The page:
Around Catalonia with Antoni Gaudí

Take a tour around some of the most important sites associated with the architect of 'sugar loaves and anthills'

By Google Arts & Culture

Sant Pere Apòstol, Reus

Antoni Gaudí was born in 1852, the youngest of five children. It's not clear where exactly he was born, but we know he was baptised here, in the church of Sant Pere Apòstol in Reus, Catalonia, Spain, the day after his birth as Antoni Plàcid Guillem Gaudí i Cornet. Click and drag to explore, then scroll on to continue the tour...

Nau Gaudí

His first proper building was this small structure, the last surviving part of a much larger and ambitious project conceived between 1878 and 1883 for the Workers' Cooperative of Mataró. Today is the home of the Mataró Contemporary Art Museum Consortium.

Gaudí studied architecture at the Llotja School and the Barcelona Higher School of Architecture, working part-time as a draughtsman, and graduating with mediocre grades in 1878. His first architectural work was to design the lampposts of the Plaça Reial, Barcelona.

Casa Vicens, Barcelona (1888/1888) by Antoni GaudíItalia Liberty

Casa Vicens

Gaudí received greater recognition for this private home, the Casa Vicens, now also a Gaudí museum. The building is considered one of the first Art Nouveau buildings and a reflection of Neo-Mudéjar architecture, which draws on the Moorish architecture of the Iberian peninsula.

Bodegas Güell

Some of Gaudí's design work featured at the 1878 Paris Universal Exhibition, where it was seen by the industrialist Eusebi Güell, who then commissioned Gaudí to make some of his most magnificent works including, the Bodegas Güell winery and vineyard.

Palau Güell, Barcelona (1888/1888) by Antoni GaudíItalia Liberty

Palau Güell

The Palau Güell, an enormous pleasure palace built between 1886 and 1888 on the Carrer Nou de la Rambla, stands in the El Raval neighbourhood of Barcelona. It was designed almost exclusively for entertaining guests, who arrived via carriage through the front arches.

Dragon fountain in Park Güell (1900-1914) by Antoni Gaudí i CornetMuseu de les Aigües

Park Güell

The Park Güell on Barcelona's Carmel Hill. This was originally built between built from 1900 to 1914 and opened to the public in 1926. Inspired by the English Garden City movement, it contained experimental homes designed by Gaudí and lived in by the Güell family.

Church of Colònia Güell

Gaudí's designs were unique and his construction methods were complicated, which often led to delays. Work on the crypt of Eusebi de Güell wasn't started until 10 years after it was commissioned - too late - the Count died and his family cancelled the project.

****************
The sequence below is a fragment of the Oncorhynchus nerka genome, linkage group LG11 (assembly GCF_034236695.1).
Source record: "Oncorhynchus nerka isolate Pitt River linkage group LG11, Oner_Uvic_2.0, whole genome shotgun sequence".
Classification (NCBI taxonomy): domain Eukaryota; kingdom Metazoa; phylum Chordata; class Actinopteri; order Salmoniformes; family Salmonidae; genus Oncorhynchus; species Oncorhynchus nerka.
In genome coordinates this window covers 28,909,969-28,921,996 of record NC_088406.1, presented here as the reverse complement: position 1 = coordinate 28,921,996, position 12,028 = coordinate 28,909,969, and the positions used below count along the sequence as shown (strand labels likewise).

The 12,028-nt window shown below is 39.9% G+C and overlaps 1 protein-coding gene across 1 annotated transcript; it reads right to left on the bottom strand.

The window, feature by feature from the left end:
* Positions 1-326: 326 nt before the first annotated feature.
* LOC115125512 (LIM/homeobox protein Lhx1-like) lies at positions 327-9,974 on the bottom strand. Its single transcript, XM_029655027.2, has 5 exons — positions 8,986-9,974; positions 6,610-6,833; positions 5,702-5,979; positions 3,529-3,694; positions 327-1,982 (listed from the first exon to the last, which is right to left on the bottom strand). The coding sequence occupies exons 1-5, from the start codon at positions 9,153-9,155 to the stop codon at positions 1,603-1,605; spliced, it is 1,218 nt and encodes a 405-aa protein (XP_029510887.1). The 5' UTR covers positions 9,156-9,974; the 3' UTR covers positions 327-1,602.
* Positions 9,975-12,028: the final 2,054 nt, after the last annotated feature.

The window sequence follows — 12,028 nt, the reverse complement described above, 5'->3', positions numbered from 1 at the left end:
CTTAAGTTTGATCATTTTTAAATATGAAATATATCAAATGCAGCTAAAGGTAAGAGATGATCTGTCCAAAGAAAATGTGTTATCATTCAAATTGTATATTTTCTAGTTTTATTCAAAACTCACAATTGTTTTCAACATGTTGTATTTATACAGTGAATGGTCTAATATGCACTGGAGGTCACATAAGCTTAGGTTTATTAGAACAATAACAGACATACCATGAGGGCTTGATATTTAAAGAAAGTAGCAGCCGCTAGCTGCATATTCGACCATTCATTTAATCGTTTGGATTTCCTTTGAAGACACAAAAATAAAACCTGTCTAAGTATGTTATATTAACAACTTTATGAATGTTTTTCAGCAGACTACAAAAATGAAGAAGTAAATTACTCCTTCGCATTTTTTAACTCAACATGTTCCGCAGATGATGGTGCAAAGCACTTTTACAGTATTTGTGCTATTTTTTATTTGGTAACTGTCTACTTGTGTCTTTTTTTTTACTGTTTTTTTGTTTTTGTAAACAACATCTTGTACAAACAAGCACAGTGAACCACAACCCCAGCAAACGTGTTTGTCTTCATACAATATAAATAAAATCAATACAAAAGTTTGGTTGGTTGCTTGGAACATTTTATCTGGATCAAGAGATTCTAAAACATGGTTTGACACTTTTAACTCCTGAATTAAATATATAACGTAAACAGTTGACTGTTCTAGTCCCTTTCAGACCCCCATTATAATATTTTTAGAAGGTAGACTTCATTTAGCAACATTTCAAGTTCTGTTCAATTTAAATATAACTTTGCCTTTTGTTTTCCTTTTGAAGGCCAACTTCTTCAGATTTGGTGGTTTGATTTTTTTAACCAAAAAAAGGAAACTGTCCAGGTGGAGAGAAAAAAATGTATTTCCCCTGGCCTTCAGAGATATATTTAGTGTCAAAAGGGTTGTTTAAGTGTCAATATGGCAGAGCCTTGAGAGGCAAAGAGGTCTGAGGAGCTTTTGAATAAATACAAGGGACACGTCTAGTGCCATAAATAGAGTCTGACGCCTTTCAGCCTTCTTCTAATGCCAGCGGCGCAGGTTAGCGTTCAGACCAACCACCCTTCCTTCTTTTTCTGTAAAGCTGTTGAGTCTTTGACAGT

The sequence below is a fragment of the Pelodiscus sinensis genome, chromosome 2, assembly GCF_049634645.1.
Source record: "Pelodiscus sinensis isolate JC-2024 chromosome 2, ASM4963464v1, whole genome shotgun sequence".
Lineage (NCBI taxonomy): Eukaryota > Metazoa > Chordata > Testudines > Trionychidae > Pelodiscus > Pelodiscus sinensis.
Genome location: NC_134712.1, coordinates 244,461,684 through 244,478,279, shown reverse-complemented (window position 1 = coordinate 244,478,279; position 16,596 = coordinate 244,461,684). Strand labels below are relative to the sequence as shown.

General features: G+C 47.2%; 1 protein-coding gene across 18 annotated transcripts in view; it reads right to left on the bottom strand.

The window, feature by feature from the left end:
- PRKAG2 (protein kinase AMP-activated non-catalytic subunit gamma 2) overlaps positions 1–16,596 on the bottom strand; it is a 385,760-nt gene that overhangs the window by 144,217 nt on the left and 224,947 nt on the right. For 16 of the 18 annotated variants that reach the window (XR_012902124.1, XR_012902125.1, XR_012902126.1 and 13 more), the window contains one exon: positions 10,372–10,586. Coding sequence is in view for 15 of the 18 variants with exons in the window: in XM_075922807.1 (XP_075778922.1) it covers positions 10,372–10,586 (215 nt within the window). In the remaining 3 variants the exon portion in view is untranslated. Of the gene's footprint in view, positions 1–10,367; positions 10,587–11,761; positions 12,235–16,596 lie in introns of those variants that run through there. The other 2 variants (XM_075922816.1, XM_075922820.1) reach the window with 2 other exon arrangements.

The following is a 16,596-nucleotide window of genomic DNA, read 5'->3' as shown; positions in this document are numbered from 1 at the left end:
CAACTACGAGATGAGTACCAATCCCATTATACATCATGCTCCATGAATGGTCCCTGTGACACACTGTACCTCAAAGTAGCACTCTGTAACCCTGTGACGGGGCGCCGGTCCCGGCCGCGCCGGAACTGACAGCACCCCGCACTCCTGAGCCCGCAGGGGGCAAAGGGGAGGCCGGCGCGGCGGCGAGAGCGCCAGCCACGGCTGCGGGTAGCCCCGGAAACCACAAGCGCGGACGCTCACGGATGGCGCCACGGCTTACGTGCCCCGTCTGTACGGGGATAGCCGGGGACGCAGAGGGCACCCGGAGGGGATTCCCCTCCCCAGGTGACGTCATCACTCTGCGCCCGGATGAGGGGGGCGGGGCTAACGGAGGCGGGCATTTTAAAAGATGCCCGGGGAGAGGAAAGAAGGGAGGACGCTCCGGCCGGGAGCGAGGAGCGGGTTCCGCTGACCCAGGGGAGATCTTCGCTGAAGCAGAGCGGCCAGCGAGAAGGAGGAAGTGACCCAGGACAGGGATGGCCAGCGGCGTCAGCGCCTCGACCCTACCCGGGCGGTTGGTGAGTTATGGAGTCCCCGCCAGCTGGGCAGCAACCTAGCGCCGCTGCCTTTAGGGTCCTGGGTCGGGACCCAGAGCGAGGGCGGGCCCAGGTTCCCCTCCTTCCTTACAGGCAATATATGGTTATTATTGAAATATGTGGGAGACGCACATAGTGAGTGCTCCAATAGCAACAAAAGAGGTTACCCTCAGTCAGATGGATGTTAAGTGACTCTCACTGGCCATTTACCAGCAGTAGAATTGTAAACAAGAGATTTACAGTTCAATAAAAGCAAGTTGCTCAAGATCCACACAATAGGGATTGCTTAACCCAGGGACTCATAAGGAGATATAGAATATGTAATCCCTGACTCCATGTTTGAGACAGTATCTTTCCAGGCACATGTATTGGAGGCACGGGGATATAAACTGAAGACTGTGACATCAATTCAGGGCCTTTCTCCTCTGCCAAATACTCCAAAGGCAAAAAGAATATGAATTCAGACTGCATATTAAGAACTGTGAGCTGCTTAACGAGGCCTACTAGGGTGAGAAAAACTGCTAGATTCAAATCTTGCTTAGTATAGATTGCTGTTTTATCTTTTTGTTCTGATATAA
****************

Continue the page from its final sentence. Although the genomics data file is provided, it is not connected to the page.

The Basílica de la Sagrada Família, Barcelona, Spain (1882) by Antoni GaudíItalia Liberty

Sagrada Familia

But an unfinished crypt pales in comparison to the Sagrada Familia. In 1883 Gaudí was put in charge of the project for Barcelona's new church, he scrapped the original designs and put his own spin on things. He dedicated the rest of his life to this project, but it wasn't enough…

Sagrada Familia (1905/1905) by Baldomer Gili i RoigMuseu d'Art Jaume Morera

By his death in 1926 it was barely a quarter complete, and the building and its designs were damaged during the 1936 Civil War. It was the 1950s before work started again. Advances in computer aided design have helped speed construction, but even by 2010 it was only half-built…

Ever since construction started, the building has been controversial. Walter Gropius called it "a marvel of technical perfection", for Time magazine it was "sensual, spiritual, whimsical, exuberant", while George Orwell called it "one of the most hideous buildings in the world".

All this time, the construction has been funded solely through the donations of its visitors. It's now thought to be completed in the coming years, around 140 years after it was first started. Perhaps then Gaudí, who lies underneath this very church, can rest easy.

Walk of olive trees of the Pazo de Santa Cruz de Ribadulla (2021)Original Source: Axencia Turismo de Galicia

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